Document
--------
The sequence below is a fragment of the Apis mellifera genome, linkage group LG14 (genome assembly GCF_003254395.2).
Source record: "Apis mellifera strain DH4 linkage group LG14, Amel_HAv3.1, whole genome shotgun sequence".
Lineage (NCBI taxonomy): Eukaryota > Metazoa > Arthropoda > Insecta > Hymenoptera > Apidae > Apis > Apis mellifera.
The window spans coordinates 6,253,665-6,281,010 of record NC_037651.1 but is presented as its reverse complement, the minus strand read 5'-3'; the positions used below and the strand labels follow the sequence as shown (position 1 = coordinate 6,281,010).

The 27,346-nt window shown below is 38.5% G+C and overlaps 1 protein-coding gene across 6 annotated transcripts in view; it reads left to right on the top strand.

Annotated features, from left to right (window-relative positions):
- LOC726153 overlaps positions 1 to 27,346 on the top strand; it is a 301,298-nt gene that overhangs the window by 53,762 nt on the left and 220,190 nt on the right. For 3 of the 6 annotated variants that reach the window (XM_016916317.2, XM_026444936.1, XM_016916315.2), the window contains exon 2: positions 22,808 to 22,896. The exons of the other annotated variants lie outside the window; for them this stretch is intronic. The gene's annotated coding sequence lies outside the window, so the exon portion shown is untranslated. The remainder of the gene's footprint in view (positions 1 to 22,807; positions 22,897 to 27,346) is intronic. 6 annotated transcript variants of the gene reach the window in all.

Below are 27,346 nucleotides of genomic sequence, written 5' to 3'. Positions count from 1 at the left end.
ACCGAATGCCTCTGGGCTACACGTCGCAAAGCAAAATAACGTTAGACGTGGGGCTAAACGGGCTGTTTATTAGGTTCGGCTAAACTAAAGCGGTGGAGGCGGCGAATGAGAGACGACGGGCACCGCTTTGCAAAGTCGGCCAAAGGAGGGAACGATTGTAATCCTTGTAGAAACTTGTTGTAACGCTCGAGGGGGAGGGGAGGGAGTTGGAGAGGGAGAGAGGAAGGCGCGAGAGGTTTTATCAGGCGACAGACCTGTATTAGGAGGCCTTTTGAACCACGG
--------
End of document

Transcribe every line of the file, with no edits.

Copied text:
The sequence below is a fragment of the Apis mellifera genome, linkage group LG14 (genome assembly GCF_003254395.2).
Source record: "Apis mellifera strain DH4 linkage group LG14, Amel_HAv3.1, whole genome shotgun sequence".
Lineage (NCBI taxonomy): Eukaryota > Metazoa > Arthropoda > Insecta > Hymenoptera > Apidae > Apis > Apis mellifera.
The window spans coordinates 6,253,665-6,281,010 of record NC_037651.1 but is presented as its reverse complement, the minus strand read 5'-3'; the positions used below and the strand labels follow the sequence as shown (position 1 = coordinate 6,281,010).

The 27,346-nt window shown below is 38.5% G+C and overlaps 1 protein-coding gene across 6 annotated transcripts in view; it reads left to right on the top strand.

Annotated features, from left to right (window-relative positions):
- LOC726153 overlaps positions 1 to 27,346 on the top strand; it is a 301,298-nt gene that overhangs the window by 53,762 nt on the left and 220,190 nt on the right. For 3 of the 6 annotated variants that reach the window (XM_016916317.2, XM_026444936.1, XM_016916315.2), the window contains exon 2: positions 22,808 to 22,896. The exons of the other annotated variants lie outside the window; for them this stretch is intronic. The gene's annotated coding sequence lies outside the window, so the exon portion shown is untranslated. The remainder of the gene's footprint in view (positions 1 to 22,807; positions 22,897 to 27,346) is intronic. 6 annotated transcript variants of the gene reach the window in all.

Below are 27,346 nucleotides of genomic sequence, written 5' to 3'. Positions count from 1 at the left end.
ACCGAATGCCTCTGGGCTACACGTCGCAAAGCAAAATAACGTTAGACGTGGGGCTAAACGGGCTGTTTATTAGGTTCGGCTAAACTAAAGCGGTGGAGGCGGCGAATGAGAGACGACGGGCACCGCTTTGCAAAGTCGGCCAAAGGAGGGAACGATTGTAATCCTTGTAGAAACTTGTTGTAACGCTCGAGGGGGAGGGGAGGGAGTTGGAGAGGGAGAGAGGAAGGCGCGAGAGGTTTTATCAGGCGACAGACCTGTATTAGGAGGCCTTTTGAACCACGG